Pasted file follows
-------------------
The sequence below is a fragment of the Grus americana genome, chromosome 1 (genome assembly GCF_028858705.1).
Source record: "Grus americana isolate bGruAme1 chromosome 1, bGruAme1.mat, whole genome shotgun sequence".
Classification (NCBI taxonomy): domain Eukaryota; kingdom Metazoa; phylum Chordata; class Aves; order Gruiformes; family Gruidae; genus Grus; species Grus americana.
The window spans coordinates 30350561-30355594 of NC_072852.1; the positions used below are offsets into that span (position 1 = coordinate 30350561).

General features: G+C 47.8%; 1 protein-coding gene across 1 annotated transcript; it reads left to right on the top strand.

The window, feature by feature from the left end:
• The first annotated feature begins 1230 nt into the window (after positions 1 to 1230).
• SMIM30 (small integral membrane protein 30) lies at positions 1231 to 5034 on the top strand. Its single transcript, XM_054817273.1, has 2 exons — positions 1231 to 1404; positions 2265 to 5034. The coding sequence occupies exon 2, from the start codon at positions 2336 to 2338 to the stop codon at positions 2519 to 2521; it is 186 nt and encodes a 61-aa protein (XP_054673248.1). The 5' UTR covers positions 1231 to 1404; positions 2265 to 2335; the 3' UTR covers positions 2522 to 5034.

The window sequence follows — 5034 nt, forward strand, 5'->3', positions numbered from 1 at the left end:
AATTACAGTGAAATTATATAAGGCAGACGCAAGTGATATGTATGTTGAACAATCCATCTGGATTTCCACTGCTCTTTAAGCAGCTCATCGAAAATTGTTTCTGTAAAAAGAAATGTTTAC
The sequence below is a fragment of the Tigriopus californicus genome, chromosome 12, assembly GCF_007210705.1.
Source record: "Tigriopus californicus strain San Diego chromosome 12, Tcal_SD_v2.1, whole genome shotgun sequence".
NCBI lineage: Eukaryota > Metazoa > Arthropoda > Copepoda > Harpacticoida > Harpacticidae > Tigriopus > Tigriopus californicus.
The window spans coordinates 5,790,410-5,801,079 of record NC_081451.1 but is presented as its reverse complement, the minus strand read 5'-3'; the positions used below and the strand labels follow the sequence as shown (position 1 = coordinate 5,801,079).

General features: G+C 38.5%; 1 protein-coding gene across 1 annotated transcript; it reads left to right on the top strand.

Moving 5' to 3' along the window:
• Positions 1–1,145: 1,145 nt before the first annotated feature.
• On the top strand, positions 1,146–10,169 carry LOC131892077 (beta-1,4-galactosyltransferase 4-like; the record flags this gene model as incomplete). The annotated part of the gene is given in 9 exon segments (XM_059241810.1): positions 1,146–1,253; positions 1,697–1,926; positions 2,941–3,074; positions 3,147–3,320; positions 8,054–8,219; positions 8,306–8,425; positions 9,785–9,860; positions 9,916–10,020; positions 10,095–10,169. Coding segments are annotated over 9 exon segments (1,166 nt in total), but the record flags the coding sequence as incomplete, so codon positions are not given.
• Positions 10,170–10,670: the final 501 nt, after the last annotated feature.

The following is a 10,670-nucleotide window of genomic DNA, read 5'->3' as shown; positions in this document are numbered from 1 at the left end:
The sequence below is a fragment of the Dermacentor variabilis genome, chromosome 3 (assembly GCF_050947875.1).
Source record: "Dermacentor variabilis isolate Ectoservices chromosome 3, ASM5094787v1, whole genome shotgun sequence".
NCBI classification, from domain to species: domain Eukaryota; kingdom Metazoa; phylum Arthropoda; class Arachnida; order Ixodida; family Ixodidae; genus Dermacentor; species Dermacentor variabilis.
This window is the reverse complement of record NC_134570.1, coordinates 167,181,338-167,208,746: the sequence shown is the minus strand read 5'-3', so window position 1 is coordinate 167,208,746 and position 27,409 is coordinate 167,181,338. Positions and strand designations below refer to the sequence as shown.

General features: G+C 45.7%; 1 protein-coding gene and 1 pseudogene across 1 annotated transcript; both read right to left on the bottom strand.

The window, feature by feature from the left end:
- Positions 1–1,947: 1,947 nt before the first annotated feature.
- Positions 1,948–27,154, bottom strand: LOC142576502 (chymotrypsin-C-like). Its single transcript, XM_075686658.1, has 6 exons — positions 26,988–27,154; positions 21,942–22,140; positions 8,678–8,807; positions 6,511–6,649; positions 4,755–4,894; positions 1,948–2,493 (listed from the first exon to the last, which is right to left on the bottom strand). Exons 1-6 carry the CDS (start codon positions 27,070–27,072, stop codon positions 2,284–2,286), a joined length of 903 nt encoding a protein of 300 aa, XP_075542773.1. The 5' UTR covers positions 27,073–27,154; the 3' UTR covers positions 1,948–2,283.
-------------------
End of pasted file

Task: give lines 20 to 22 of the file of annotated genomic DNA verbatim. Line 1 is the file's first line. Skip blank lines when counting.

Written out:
The following is a 10,670-nucleotide window of genomic DNA, read 5'->3' as shown; positions in this document are numbered from 1 at the left end:
The sequence below is a fragment of the Dermacentor variabilis genome, chromosome 3 (assembly GCF_050947875.1).
Source record: "Dermacentor variabilis isolate Ectoservices chromosome 3, ASM5094787v1, whole genome shotgun sequence".